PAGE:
Auditor “gave warning” before collapse that Bankia was not viable
Testimony of Deloitte partner Francisco Celma at odds with that of failed lender’s managers
Francisco Celma, a partner in Deloitte and auditor of Bankia and its parent Banco Financiero y de Ahorros, on Wednesday told the High Court that on March 26 of last year he had indicated to the audit committee of the now-nationalized bank that there were serious doubts about its viability.
He also told Judge Fernando Andreu that he had advised BFA that it should reduce the valuation of Bankia on its books to a reasonable level. If the bank had heeded his words, the group would have seen its capital reduced to below the statutory minimum.
The BFA-Bankia group resulted from the amalgam of seven savings banks, or cajas, led by Caja Madrid. Bankia listed on Spanish stock exchanges in July 2010 at an initial offer price of 3.75 euros a share. The shares closed Wednesday at 0.320 euros, leaving some 350,000 small investors with huge losses. Part of the High Court’s investigation into events surrounding Bankia is to determine if fraud was committed in the listing.
BFA-Bankia was nationalized in May of last year shortly after its chairman Rodrigo Rato, a former Popular Party (PP) economy minister and ex-IMF managing director, stepped down. Its earnings were subsequently restated to show a huge loss, requiring a capital injection of 23.4 billion euros. A number of former managers of BFA-Bankia, including Rato, have been formally implicated in the case.
Celma acknowledged in court that he did not specifically tell the audit committee that the bank’s financial situation was unviable, but explained that it was easy for any professional to deduce from the bank’s books that that was the case.
The Deloitte partner’s testimony is at odds with that given to the court by members of the audit committee, which was chaired until April 2012 by a former interior minister in a PP government, Ángel Acebes. He claimed Deloitte did not make any objections to the accounts that had been presented to the auditor.
Acebes told the High Court that he had not hidden any problems from the board that might have been identified by the auditor and that the last report submitted by Deloitte only pointed to “some items pending analysis.”
Celma admitted he did not specifically tell the auditors that the bank’s financial situation was unviable
Judge Andreu may recall some of the members of the audit committee to explain the apparent contradictions between their testimony and that of Celma.
Judicial sources present during Celma’s testimony said the auditor explained that Bankia had booked tax credits worth 3.3 billion, which would have required the bank to generate profits of 11 billion euros in the future, a scenario that pushed the bounds of credibility. He also explained that additional provisioning requirements to cover losses imposed by the government in February of last year would also have an impact on the bank, as would new capital requirement rules imposed by the European Banking Authority.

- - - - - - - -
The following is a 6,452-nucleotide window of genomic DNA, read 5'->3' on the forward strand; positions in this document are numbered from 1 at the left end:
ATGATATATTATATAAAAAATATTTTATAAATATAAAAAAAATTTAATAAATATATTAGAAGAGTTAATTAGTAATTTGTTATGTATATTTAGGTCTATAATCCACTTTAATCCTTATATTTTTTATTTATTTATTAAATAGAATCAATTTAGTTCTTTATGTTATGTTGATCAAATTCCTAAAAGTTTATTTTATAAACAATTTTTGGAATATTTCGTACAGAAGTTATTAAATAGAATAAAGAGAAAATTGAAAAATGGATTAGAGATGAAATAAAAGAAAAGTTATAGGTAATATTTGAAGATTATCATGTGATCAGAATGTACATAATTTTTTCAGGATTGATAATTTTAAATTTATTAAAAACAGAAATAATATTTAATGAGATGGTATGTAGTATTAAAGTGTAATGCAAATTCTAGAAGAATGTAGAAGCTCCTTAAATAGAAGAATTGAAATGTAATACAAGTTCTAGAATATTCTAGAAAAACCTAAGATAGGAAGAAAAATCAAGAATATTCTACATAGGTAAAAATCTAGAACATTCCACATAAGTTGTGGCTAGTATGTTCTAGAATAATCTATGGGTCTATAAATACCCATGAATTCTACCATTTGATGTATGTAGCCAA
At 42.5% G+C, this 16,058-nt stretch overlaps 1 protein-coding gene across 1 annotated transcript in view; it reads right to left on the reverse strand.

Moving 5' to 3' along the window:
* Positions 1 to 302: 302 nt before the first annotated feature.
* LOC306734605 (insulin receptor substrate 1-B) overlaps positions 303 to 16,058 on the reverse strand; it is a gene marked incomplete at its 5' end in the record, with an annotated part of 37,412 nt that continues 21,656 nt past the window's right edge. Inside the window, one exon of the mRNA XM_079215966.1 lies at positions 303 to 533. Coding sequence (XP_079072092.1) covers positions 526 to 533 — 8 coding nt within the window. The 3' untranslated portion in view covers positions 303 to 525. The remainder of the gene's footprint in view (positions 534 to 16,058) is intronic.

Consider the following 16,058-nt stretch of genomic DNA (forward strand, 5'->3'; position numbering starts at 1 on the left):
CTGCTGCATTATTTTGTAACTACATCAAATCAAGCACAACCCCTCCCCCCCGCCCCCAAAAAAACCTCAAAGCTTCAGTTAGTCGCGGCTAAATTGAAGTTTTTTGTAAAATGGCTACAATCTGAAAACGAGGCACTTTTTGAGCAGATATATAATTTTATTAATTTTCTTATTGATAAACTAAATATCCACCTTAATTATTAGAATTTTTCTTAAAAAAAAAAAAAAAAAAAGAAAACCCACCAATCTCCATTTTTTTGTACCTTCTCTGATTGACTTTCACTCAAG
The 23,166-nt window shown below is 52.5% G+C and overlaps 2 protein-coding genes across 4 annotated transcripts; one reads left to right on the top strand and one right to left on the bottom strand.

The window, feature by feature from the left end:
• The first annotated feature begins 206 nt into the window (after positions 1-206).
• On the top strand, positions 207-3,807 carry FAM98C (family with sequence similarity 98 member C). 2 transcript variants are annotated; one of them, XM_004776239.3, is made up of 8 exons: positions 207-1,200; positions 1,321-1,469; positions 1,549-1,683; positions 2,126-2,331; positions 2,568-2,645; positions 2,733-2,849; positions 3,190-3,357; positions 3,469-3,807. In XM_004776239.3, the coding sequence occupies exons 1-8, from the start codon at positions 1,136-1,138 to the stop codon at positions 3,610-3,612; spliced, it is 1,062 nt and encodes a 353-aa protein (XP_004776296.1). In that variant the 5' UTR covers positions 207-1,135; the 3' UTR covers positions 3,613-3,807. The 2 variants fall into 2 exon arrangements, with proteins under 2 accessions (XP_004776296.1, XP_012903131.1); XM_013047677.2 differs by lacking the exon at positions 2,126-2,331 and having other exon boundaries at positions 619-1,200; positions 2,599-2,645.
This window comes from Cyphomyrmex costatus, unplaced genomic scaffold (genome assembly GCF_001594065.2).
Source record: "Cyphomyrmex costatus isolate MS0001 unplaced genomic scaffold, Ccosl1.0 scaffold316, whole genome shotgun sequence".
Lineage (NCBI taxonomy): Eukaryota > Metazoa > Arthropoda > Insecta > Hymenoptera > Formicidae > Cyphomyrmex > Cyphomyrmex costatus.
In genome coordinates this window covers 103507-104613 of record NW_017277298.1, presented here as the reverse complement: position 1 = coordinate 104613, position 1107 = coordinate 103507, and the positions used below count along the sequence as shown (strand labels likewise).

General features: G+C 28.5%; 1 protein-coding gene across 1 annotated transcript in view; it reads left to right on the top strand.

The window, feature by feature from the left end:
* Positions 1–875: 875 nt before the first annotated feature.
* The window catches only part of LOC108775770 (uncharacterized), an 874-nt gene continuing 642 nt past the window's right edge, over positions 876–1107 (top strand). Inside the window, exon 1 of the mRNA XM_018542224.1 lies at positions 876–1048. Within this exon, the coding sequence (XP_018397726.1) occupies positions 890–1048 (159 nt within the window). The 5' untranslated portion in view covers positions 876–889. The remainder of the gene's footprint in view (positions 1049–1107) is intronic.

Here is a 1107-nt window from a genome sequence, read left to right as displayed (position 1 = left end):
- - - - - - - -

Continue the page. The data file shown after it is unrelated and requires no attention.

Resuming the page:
Celma went on to say that he had warned the bank of the potential problems posed by the tax credits and Bankia’s valuation as far back as October 18, 2011. He also said he was unaware of the reasons why he was not invited to four meetings of the audit committee. Celma said Bankia failed to reply to an email sent by Deloitte in February 2012 asking for information about the situation at its real estate division. He then threatened not to audit the bank’s financial results for 2011.
During five hours of questioning by Judge Andreu, Celma said the accounts submitted to him in March of last year were not signed, which was the reason he could not submit an audit report. He let it be understood that the accounts were not signed in order to avoid an audited report that would have contained reservations. The 2011 results initially showed a profit of 309 million euros, which was later restated as a loss of 2.927 billion euros.
Under Rato’s stewardship, BFA-Bankia estimated its capital injection needs at seven billion euros to meet capital adequacy requirements. Celma said Wednesday that the recapitalization plan approved by the Bank of Spain on April 17 did not guarantee that the bank could survive on its own in the following years.
The Deloitte partner denied there was any collaboration between the auditor and the Economy Ministry, whose decision it was to force Rato to stand down. Celma also denied any prior agreement had been reached with Rato’s successor, José Ignacio Goirigolzarri.
Spain eventually borrowed 40 billion euros from its European partners to recapitalize Bankia and three lenders that had been nationalized, as well as to help set up a so-called bad bank to absorb their toxic real estate assets, the core of their problem. The bulk of those funds went to Bankia.